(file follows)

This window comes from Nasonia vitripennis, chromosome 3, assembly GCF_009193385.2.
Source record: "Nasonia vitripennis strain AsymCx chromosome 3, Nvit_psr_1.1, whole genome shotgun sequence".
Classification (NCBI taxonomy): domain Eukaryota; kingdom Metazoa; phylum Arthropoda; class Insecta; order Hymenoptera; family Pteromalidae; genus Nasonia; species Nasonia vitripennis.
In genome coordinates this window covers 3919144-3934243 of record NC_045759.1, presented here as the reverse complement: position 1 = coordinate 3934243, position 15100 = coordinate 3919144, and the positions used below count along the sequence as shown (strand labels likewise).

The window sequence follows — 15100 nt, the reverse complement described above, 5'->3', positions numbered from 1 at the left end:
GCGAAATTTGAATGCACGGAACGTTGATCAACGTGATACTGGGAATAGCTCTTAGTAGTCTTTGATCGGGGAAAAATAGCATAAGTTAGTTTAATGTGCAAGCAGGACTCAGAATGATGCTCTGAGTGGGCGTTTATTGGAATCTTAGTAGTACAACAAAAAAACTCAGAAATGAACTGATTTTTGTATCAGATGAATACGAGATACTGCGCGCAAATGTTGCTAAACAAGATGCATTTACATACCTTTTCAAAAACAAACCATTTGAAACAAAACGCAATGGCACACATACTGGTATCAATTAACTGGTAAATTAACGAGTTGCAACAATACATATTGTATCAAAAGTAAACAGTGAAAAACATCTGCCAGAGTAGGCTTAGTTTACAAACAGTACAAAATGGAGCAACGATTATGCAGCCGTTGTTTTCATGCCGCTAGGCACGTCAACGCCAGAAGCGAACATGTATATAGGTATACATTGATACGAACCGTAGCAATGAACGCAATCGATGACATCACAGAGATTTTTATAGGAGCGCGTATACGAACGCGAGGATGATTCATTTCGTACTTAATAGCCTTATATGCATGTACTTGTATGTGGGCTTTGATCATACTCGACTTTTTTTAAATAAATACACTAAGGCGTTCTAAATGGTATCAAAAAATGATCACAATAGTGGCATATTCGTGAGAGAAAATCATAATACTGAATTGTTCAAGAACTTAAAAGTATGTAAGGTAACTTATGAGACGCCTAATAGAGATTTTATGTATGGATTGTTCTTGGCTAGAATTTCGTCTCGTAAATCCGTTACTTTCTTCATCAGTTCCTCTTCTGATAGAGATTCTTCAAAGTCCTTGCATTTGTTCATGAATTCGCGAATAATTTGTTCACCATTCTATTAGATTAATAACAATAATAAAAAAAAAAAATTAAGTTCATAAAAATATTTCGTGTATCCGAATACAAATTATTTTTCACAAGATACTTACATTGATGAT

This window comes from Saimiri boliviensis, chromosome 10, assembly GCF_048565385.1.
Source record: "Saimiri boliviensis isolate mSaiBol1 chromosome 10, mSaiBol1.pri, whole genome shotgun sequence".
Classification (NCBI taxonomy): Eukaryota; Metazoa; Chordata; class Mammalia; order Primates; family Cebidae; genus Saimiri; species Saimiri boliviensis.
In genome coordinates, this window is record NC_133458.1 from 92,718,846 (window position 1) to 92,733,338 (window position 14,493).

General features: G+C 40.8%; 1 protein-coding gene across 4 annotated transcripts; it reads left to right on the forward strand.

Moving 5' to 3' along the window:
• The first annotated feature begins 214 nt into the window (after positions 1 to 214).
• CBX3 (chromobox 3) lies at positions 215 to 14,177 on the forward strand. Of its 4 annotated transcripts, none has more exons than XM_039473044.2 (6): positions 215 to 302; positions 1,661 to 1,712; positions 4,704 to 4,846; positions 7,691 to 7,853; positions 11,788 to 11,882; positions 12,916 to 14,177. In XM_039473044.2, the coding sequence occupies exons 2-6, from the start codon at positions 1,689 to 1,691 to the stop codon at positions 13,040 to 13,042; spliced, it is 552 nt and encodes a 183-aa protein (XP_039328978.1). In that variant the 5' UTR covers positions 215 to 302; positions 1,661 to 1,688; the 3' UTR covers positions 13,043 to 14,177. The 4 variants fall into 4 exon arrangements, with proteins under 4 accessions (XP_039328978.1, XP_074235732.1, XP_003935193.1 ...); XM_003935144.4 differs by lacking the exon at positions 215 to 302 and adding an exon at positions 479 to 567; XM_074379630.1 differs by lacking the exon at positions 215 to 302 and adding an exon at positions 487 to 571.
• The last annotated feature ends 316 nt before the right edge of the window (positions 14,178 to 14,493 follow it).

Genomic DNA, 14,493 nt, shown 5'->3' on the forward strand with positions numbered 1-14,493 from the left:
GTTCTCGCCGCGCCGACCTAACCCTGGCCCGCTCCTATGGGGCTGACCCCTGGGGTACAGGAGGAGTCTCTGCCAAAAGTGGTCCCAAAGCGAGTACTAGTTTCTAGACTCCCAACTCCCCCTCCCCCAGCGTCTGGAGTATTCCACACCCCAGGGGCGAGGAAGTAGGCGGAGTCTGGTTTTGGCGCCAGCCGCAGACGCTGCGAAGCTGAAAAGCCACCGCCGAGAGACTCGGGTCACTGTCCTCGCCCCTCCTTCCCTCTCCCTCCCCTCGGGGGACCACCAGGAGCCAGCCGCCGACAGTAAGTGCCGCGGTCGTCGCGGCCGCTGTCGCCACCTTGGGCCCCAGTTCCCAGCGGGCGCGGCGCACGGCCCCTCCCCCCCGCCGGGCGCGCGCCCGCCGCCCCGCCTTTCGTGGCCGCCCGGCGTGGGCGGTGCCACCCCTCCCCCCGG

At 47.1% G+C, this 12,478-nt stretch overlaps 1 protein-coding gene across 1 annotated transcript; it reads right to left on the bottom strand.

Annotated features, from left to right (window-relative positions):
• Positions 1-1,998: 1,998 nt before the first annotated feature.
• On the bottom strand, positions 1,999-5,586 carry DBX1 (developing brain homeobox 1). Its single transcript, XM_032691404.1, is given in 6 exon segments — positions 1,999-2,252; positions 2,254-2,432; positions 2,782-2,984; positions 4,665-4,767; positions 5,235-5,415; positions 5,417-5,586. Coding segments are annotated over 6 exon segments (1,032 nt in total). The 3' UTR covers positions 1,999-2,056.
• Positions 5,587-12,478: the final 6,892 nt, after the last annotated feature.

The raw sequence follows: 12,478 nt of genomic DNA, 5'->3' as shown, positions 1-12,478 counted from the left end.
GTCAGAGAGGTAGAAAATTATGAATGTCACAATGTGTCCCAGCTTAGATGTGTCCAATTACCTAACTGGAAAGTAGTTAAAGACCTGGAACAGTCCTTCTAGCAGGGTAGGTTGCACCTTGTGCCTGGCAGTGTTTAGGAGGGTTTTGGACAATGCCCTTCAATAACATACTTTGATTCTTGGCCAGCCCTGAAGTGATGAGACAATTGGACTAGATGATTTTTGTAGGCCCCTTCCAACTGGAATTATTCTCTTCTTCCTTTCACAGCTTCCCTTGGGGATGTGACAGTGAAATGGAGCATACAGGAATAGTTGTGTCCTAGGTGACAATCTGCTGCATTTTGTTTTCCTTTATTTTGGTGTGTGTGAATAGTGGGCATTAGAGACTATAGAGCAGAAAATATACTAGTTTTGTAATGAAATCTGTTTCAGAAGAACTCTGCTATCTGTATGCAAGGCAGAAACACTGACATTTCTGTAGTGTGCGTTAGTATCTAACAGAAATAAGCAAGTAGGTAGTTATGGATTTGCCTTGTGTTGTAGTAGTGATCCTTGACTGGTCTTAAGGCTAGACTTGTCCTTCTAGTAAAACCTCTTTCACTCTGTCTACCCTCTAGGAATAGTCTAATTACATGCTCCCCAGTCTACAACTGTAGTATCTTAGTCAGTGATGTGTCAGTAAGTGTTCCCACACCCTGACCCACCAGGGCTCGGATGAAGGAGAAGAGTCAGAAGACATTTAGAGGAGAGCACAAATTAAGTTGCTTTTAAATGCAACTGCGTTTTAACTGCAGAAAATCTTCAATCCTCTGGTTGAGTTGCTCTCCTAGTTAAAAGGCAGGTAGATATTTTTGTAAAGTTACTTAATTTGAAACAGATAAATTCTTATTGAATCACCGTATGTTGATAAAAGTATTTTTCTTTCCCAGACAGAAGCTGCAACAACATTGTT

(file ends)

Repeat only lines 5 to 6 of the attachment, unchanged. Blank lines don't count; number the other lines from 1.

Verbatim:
The window sequence follows — 15100 nt, the reverse complement described above, 5'->3', positions numbered from 1 at the left end:
GCGAAATTTGAATGCACGGAACGTTGATCAACGTGATACTGGGAATAGCTCTTAGTAGTCTTTGATCGGGGAAAAATAGCATAAGTTAGTTTAATGTGCAAGCAGGACTCAGAATGATGCTCTGAGTGGGCGTTTATTGGAATCTTAGTAGTACAACAAAAAAACTCAGAAATGAACTGATTTTTGTATCAGATGAATACGAGATACTGCGCGCAAATGTTGCTAAACAAGATGCATTTACATACCTTTTCAAAAACAAACCATTTGAAACAAAACGCAATGGCACACATACTGGTATCAATTAACTGGTAAATTAACGAGTTGCAACAATACATATTGTATCAAAAGTAAACAGTGAAAAACATCTGCCAGAGTAGGCTTAGTTTACAAACAGTACAAAATGGAGCAACGATTATGCAGCCGTTGTTTTCATGCCGCTAGGCACGTCAACGCCAGAAGCGAACATGTATATAGGTATACATTGATACGAACCGTAGCAATGAACGCAATCGATGACATCACAGAGATTTTTATAGGAGCGCGTATACGAACGCGAGGATGATTCATTTCGTACTTAATAGCCTTATATGCATGTACTTGTATGTGGGCTTTGATCATACTCGACTTTTTTTAAATAAATACACTAAGGCGTTCTAAATGGTATCAAAAAATGATCACAATAGTGGCATATTCGTGAGAGAAAATCATAATACTGAATTGTTCAAGAACTTAAAAGTATGTAAGGTAACTTATGAGACGCCTAATAGAGATTTTATGTATGGATTGTTCTTGGCTAGAATTTCGTCTCGTAAATCCGTTACTTTCTTCATCAGTTCCTCTTCTGATAGAGATTCTTCAAAGTCCTTGCATTTGTTCATGAATTCGCGAATAATTTGTTCACCATTCTATTAGATTAATAACAATAATAAAAAAAAAAAATTAAGTTCATAAAAATATTTCGTGTATCCGAATACAAATTATTTTTCACAAGATACTTACATTGATGAT